A £760,000 upgrade of North Devon’s recycling plant is needed if it is needed to keep up with the rate of recycling in the area.

North Devon Council’s executive committee is being asked to approve replacement plant and processing equipment at Brynsworthy Environment Centre when it meets on Monday (February 4).

A report to members from the council’s head of operational services, Ricky McCormack, said the existing equipment was at maximum capacity following the Recycle More project implemented in the summer of 2017.

Equipment breakdowns at the process hall reportedly occur approximately twice a week, with a more ‘major’ malfunction once a month. The breakdowns cost the council £44,264 in the first nine months of the financial year.

In his report, Mr McCormack said: “The Recycle More project has influenced our residents to recycle more than ever before resulting in the existing facility used to process the recycled materials not being capable of keeping up with throughput.

“With the rise in materials collected and the increase proposed the existing processing facility is not adequate. The existing equipment is now past its proposed life and replacement is required.”

If approved, it is hoped the new equipment will be installed by October.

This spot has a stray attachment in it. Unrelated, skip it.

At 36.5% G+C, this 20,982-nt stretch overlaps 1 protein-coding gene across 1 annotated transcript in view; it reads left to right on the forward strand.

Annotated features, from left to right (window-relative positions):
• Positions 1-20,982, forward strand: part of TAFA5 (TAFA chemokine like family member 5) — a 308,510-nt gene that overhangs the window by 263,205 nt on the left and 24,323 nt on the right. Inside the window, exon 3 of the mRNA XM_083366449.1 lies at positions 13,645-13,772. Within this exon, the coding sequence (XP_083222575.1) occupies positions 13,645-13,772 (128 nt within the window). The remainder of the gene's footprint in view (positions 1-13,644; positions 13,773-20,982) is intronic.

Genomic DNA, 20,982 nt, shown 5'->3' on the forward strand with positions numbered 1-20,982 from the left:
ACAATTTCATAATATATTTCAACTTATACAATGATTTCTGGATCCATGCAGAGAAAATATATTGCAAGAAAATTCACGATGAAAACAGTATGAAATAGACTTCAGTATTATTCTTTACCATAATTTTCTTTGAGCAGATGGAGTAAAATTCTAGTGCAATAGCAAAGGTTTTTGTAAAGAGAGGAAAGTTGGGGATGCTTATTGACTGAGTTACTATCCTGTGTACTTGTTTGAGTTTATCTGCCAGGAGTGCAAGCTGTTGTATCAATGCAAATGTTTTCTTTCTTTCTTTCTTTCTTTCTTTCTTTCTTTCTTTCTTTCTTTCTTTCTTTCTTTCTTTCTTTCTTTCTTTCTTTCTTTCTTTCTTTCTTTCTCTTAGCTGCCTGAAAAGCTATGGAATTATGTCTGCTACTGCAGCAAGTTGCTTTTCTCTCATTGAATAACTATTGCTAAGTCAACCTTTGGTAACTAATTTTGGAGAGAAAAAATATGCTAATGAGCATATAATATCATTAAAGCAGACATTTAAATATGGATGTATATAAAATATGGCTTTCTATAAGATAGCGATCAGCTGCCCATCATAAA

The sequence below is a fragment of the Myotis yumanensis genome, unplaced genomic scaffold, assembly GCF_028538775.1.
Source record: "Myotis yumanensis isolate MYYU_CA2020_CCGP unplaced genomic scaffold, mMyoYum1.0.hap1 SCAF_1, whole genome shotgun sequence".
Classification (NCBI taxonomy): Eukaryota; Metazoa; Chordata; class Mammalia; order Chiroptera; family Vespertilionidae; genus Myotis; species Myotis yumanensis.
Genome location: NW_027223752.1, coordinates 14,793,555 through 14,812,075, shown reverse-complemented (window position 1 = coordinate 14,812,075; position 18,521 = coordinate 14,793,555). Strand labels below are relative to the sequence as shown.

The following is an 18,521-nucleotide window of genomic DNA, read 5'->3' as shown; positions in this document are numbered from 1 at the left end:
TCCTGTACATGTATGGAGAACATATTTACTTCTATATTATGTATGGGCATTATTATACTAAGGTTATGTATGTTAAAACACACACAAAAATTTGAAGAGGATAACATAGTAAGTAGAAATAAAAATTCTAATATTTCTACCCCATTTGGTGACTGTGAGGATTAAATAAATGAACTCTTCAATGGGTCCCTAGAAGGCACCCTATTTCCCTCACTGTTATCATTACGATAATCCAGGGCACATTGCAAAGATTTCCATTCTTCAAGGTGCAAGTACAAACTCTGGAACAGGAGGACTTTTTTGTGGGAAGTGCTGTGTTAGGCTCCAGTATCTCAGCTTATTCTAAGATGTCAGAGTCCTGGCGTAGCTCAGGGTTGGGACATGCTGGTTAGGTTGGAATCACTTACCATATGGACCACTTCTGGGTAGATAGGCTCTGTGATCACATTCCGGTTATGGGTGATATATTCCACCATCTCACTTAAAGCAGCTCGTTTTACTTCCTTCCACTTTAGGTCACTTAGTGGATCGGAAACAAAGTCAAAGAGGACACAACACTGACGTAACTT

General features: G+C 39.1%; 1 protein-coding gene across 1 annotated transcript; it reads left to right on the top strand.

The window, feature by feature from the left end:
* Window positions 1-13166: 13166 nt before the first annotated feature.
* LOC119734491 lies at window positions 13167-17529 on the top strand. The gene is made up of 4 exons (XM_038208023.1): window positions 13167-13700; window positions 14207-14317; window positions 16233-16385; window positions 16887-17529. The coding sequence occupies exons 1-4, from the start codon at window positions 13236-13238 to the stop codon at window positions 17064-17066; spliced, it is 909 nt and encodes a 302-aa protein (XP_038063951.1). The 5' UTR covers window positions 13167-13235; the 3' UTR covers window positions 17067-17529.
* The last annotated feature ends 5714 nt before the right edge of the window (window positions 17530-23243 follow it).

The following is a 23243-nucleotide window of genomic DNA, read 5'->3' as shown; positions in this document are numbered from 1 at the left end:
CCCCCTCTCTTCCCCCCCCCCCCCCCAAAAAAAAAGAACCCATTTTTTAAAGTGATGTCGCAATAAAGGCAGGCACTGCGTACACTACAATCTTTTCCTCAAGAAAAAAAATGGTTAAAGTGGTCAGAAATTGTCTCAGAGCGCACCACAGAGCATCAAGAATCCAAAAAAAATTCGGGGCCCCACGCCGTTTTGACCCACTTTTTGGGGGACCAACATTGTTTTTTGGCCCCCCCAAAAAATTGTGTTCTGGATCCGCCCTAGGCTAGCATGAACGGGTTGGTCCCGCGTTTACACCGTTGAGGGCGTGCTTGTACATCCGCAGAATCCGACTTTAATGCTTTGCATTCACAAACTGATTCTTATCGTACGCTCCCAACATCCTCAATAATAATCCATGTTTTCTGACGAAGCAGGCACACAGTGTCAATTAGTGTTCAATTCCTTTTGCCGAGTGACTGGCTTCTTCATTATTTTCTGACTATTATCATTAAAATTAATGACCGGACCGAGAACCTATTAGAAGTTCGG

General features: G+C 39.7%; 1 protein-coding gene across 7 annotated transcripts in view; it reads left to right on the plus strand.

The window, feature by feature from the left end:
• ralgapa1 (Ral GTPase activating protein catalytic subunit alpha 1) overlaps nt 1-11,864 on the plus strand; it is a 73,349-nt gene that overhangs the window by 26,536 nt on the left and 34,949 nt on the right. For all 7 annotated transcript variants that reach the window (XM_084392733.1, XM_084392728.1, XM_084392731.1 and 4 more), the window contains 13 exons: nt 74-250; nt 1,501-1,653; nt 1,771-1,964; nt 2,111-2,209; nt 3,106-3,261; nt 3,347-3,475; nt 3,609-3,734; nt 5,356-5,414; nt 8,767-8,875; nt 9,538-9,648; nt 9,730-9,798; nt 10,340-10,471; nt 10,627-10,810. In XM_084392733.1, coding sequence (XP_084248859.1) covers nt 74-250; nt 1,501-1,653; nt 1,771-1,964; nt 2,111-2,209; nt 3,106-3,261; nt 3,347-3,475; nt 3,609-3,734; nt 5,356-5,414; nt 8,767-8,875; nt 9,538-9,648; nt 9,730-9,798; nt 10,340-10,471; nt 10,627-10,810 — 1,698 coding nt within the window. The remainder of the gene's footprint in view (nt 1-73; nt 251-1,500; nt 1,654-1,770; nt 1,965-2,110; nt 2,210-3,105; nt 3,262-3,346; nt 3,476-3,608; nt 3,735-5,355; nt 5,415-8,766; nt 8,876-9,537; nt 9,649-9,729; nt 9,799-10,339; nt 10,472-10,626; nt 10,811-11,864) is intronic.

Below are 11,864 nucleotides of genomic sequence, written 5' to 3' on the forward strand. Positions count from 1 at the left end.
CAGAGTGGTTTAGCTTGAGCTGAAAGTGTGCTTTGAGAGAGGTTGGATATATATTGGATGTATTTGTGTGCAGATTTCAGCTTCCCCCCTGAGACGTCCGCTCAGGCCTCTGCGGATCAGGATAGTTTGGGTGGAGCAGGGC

Alternative options for the plant have been explored, including using a third party processor and even revamping collections again, although the latter would have a cost of £1.87million to implement and would cost an extra £560,000 to operate each year.

The new equipment would also see a reduction of staffing within the process hall, according to the report.

At a meeting in July last year, Mr McCormack advised councillors new equipment would be needed if the were to council roll out three-weekly bin collections outside of its current trial zone. No decisions on expanding the trial have been taken as things stand.

The reduced refuse collections were put in place for 3,400 homes in Forches and Whiddon Valley; Landkey; Bratton Fleming; Arlington; Shirwell; Goodleigh; Stoke Rivers; Chelfham; Challacombe; and part of Brayford.

Those areas account for 7.4 per cent of the district’s 46,000 homes.